By 2020, the amount of information processed online – the global “digital universe” – is estimated to be ten times its 2013 size. Demand for computing capacity is rising fast, and there’s no indication that rise will abate. Organizations are told to respond by “future proofing” their data centers. Here, we dig in to what that really means.
Demand for capacity will increase. How do you respond?
1. You colocate in a traditional raised-floor environment hoping you can scale in a year
But in a year there’s no more space in the data center – so you can’t scale horizontally. The colocation provider had promised you could have more power, so you could scale vertically (by densifying your current footprint). Bad news, though, it turns out that the raised floor environment was designed to support just 100-150 watts per square foot, and it’s already maxed out.
2. You colocate in traditional raised-floor environment but provision for potential future needs
In the face of capacity risk, many organizations over-provision today in anticipation of future needs. That’s a rational response in that it does mitigate the risk, but it also creates a lot of waste – wasted energy, and wasted dollars. A colleague uses this analogy: Your friend just turned 50. To celebrate, he buys a whole new wardrobe three sizes bigger, because he figures he might put on some weight now that he’s over the hill, and wants to be prepared. Now every time you see him he’s struggling to keep his pants up.
Consider the parallel, as IO’s Patrick Flynn explains it: “If you’ve over-provisioned your data center because you’re afraid that you might someday hit a capacity limit and not be able to respond in time, then you’re underutilizing your capacity today. And that’s incredibly inefficient. After all, energy overhead is fairly fixed, so if you can produce more useful work, you can get a thinner spreading of energy overhead. Higher utilization equals greater energy efficiency.”
3. You colocate with a provider that offers low-, medium-, and high-density optionality
In a data center module, you can scale vertically – increasing density in place. Where a traditional-raised floor data center – even a very modern one – can typically accommodate power densities of 150-200 watts per square foot, a purpose-built modular data center can accommodate 650 watts per square foot. That gives you much more room to scale in place in a module than a raised-floor environment.
451 Research explains how modular (“prefabricated”) data centers suit mixed density:
“Prefabrication has inherent design and scalability advantages in supporting high rack densities cost-effectively and in an energy-efficient fashion. Investments in advanced aerodynamic optimizations, granular scalability and dynamically regulated multimode cooling systems – all integrated into the design – help PFM datacenters to gain an edge over traditional builds.”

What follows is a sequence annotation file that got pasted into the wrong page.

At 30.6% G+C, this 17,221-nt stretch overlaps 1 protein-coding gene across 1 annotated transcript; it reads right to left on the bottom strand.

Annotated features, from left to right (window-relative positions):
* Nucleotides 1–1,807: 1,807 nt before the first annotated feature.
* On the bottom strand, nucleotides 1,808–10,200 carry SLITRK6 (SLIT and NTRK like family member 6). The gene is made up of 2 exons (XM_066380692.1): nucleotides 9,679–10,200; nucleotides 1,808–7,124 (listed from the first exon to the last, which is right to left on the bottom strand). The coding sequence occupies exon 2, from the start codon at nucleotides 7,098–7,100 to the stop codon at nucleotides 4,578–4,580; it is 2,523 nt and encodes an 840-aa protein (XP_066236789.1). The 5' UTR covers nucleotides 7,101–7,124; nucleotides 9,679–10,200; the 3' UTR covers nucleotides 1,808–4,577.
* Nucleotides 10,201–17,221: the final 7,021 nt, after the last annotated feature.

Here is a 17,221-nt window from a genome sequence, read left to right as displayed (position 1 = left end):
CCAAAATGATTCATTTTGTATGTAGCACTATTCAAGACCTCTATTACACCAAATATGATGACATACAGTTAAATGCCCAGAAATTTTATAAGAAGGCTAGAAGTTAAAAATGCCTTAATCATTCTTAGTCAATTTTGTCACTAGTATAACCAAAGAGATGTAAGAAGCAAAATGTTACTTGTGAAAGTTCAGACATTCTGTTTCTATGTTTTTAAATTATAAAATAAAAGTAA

Density flexibility was the rationale behind the Lawrence Livermore National Laboratory’s decision to go modular. The program manager explains: “We want to get out of doing construction over and over, and just build what we need when we need it…so as the HPC technology changes, we can adapt.” (For that HPC facility, modular was the model of choice to “future proof” the data center.)
4. You match density to application requirements
Not every application needs a modular data center. Now, you could deploy all applications in a single module and adjust density rack-by-rack – and that’s a much better solution than “one size fits none.” Even better than that is to deploy applications that demand medium- or high-density in a module and deploy low-density applications in a cabinet or cage on raised floor in the same data center.
For applications with low power-density requirements, IO provides raised floor that is capable of supporting 3-5 kW per rack.
For applications that require 5-8kW per rack and greater privacy, IO provides access to shared modular data center infrastructure.
For applications that require up to 30kW per rack, IO offers shared or private high-density modular data center infrastructure.
A mixed-density data center that enables you to scale in place and match density to application requirements is what many have been referring to as a “future proof” data center. It’s the best of both worlds: you mitigate the risk of being unable to scale without having to wastefully over-provision.
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From a single colocation cabinet on raised floor to your own dedicated modular data center, IO can support any scale or power density requirement. Learn more.